Brits are warned to expect “significant and major chaos” at Spanish airports, which “still are not prepared for an “explosion” in arrivals this summer due to “staff shortages”.
- Brits traveling to Spain should brace themselves for “considerable chaos” this summer
- Special warnings for airports in Tenerife, Gran Canaria, Malaga and Mallorca
- Expected delays are due to an “explosion” in demand from returning Britons
- Staff shortages, flight cancellations and airline strikes to blame
Britons traveling to six Spanish airports are being warned to brace for further “significant chaos” this summer.
The tourism alliance Exceltur has issued special warnings to the airports in the south and north of Tenerife, Gran Canaria, Malaga and Mallorca.
The organization says there will be “significant and major chaos” as these airports are particularly popular with Britons.
And Exceltur says it is “urgent” to improve the provision of border controls to try to improve the situation.
Exceltur vice-president José Luis Zoreda said the chaos was being caused by the “huge explosion” in demand and would be particularly bad at airports, which see the largest number of British tourist arrivals. This includes all airports in the Canary Islands.
At Madrid-Barajas Airport, the shortage of staff at passport controls must be addressed “urgently”, Mr Zoreda added.
The tourism alliance Exceltur has issued special warnings to the airports in the south and north of Tenerife, Gran Canaria, Malaga and Mallorca. Pictured: Queues in Stansted today
Exceltur vice-president José Luis Zoreda said the chaos was being caused by the “huge explosion” in demand and would be particularly bad at airports, which see the largest number of British tourist arrivals
Exceltur says Spain’s airport authority AENA is not to blame for the problems, praising the “great professionalism” shown so far given the significant number of tourists arriving in Spain each year.
Mr Zoreda said staff shortages were to blame, coupled with the impact of strikes and flight cancellations at Ryanair and easyJet.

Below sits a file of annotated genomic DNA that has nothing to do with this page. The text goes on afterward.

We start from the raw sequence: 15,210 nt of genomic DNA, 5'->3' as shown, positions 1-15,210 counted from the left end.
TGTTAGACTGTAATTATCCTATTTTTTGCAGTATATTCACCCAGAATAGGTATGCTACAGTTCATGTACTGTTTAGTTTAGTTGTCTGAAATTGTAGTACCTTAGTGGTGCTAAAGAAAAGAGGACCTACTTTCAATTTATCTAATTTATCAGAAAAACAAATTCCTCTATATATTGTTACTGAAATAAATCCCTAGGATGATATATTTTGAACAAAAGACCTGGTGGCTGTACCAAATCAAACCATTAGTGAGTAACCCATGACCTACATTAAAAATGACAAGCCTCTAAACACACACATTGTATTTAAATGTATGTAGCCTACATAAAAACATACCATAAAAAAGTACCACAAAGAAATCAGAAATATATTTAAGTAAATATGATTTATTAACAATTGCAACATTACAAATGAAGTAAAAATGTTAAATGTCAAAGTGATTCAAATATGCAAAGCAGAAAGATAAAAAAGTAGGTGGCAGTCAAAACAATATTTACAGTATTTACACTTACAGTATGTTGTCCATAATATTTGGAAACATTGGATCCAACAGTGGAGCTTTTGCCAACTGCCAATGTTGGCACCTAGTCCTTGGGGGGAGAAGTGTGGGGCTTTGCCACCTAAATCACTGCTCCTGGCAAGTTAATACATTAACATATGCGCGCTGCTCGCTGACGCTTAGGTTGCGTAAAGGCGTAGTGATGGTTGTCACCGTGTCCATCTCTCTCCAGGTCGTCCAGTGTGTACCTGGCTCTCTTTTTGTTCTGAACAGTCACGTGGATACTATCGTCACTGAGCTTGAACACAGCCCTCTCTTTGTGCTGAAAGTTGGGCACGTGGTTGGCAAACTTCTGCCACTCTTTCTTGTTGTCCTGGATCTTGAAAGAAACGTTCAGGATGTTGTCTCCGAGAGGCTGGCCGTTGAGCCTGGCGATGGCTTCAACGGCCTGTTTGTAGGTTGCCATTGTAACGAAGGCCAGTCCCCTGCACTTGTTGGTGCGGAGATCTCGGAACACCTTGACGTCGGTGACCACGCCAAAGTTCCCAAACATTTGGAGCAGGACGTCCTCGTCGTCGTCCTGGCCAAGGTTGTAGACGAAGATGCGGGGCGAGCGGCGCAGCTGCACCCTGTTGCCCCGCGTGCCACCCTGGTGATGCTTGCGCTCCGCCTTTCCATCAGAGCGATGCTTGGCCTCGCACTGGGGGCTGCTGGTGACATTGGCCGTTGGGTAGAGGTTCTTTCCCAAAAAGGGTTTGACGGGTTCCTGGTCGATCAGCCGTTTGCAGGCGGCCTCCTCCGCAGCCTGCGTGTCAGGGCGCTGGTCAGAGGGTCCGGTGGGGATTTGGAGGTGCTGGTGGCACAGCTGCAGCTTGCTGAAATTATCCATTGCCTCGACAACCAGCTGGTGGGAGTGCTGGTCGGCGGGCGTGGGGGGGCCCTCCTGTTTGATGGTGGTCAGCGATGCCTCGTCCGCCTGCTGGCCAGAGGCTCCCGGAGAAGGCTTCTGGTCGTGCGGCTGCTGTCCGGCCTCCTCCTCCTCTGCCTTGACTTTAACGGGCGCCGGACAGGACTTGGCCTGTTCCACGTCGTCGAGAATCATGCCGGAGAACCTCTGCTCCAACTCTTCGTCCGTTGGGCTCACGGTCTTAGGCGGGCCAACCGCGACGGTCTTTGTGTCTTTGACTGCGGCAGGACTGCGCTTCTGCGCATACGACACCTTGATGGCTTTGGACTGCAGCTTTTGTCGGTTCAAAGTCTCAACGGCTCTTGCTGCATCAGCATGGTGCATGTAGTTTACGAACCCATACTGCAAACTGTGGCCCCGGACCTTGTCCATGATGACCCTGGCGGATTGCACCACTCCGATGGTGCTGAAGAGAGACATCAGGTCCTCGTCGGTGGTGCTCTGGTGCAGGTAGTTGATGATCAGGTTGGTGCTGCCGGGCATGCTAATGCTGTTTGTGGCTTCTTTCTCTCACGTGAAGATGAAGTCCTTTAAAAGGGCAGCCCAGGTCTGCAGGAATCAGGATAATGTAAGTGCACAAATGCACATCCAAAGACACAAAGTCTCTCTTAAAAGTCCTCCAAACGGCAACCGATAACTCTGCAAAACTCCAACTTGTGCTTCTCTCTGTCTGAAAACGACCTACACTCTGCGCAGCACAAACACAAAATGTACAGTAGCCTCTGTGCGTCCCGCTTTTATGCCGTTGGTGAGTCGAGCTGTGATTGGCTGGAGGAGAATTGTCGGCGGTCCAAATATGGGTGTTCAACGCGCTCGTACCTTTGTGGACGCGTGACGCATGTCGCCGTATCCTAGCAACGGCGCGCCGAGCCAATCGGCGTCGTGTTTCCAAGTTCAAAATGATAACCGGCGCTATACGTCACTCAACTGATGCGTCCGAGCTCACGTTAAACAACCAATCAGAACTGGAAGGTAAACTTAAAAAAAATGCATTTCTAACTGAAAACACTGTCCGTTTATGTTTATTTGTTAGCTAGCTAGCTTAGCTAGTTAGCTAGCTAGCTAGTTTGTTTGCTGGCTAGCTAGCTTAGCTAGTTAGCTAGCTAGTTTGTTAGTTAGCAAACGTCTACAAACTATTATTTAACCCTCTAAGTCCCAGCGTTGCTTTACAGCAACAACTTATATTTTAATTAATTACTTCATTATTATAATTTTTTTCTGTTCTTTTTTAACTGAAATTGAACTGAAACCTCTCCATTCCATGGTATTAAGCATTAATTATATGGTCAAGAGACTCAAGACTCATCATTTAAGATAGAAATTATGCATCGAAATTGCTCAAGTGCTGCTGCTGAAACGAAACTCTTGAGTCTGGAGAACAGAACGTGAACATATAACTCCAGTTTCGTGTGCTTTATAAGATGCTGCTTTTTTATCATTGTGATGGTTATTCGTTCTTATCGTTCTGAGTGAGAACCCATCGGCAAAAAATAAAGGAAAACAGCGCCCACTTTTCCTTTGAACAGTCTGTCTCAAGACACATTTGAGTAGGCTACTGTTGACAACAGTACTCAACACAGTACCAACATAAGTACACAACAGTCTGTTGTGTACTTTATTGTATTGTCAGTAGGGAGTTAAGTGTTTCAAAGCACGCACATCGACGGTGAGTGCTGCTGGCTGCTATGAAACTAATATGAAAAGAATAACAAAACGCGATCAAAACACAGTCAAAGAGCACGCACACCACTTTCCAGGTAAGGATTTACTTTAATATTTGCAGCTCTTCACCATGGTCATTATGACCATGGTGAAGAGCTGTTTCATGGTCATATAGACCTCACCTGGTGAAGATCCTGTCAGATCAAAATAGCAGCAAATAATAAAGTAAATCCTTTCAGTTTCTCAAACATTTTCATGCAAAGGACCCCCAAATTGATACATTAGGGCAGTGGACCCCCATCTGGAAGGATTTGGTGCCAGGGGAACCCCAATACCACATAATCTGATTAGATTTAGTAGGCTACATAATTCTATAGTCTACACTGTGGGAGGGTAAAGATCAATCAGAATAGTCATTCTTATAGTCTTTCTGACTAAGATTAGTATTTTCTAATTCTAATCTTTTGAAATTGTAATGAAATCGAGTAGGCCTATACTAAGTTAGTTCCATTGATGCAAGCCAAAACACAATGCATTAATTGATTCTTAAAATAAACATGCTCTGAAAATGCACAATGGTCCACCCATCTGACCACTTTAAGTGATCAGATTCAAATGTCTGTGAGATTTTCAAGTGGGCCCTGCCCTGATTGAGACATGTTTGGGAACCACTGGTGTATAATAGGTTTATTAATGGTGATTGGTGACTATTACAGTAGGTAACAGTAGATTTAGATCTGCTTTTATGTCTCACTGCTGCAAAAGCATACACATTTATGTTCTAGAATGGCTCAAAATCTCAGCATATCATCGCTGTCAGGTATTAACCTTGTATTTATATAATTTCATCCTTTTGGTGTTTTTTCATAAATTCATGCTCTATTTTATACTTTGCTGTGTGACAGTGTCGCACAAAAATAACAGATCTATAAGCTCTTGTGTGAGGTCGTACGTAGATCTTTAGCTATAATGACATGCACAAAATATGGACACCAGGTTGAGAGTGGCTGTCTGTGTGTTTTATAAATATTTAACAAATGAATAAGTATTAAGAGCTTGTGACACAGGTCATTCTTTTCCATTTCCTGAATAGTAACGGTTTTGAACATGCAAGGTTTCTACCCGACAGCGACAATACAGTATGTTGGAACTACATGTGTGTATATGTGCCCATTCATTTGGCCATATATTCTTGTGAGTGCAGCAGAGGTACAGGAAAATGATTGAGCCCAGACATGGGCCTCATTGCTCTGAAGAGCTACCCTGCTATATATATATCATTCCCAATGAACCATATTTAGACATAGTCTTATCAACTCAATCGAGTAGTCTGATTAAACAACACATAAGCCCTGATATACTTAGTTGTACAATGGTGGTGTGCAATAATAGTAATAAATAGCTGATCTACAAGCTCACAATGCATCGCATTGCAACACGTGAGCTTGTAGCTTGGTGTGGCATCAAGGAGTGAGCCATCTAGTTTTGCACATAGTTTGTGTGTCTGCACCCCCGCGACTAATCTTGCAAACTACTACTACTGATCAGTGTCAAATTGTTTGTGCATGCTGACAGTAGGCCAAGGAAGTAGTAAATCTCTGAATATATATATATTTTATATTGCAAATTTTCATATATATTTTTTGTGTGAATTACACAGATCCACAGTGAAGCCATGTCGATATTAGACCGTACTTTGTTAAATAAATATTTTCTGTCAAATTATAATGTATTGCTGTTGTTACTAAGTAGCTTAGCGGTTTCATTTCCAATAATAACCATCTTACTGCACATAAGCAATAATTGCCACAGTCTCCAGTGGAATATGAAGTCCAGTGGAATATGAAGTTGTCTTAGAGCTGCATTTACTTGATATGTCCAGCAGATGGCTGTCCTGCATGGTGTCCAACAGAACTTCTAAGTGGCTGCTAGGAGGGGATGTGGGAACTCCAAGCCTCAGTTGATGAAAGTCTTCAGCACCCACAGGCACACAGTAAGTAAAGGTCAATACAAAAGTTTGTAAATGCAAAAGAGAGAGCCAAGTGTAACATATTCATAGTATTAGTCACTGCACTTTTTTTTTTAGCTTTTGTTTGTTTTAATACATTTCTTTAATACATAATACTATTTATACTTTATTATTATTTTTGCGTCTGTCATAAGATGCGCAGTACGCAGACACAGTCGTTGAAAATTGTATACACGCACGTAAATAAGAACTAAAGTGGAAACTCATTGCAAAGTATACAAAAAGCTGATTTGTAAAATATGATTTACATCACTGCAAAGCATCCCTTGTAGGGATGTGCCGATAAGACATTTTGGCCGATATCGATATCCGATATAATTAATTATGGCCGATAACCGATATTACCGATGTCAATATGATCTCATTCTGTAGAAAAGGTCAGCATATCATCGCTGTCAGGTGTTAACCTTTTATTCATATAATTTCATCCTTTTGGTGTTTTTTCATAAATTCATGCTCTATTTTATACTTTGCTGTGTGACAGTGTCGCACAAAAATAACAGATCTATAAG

He has called on the Interior Ministry to ensure that all the necessary police resources are in place at the main tourist airports and in Madrid-Barajas to facilitate passport control.
“These cause notable dissuasive problems and inconveniences for tourists wishing to fly to Spain,” he said. “The Ministry of the Interior must provide the necessary funds so that Spanish airports continue to emerge as the best gateways for tourists to enter and exit our country.”
A passenger at Heathrow Airport takes time off for a nap on Tuesday amid more queues and delays
Long queues at Manchester Airport this morning as the aviation crisis continues to wreak havoc across the UK
Queues were already forming at Birmingham and Stansted airports this morning. In the picture, people are sleeping on the floor of Stansted Airport
Meanwhile, British tourists back home in the UK are grappling with endless problems and “total chaos” as airlines cancel flights and airports lose luggage.
BA canceled 17,600 flights, equivalent to 2.8 million seats, by the end of June and told chiefs at Gatwick and Heathrow that more than 650 flights to more than 70 destinations including Malaga, Ibiza, Palma, Faro and Athens will be cancelled to try to avoid more chaos at the terminals.
Almost 1,000 other flights have been canceled so far this month alone, including 785 from Heathrow and 186 from Gatwick.
The airline said it is facing “the most challenging time in its history” and “regrettably” has had to further cut its flight schedule.
And Peter Bellew, EasyJet’s chief operating officer, resigned on Monday amid mounting pressure on the airline to reduce flight disruption.
His resignation came the same day a passenger waiting at Manchester Airport tweeted a photo of a queue to enter Terminal 3 that stretched into the multi-storey car park.
And this morning, Jet2 Executive Chairman Philip Meeson slammed the “inexcusable” airport chaos as the group reported losses of £323.9million for the year ended March 31.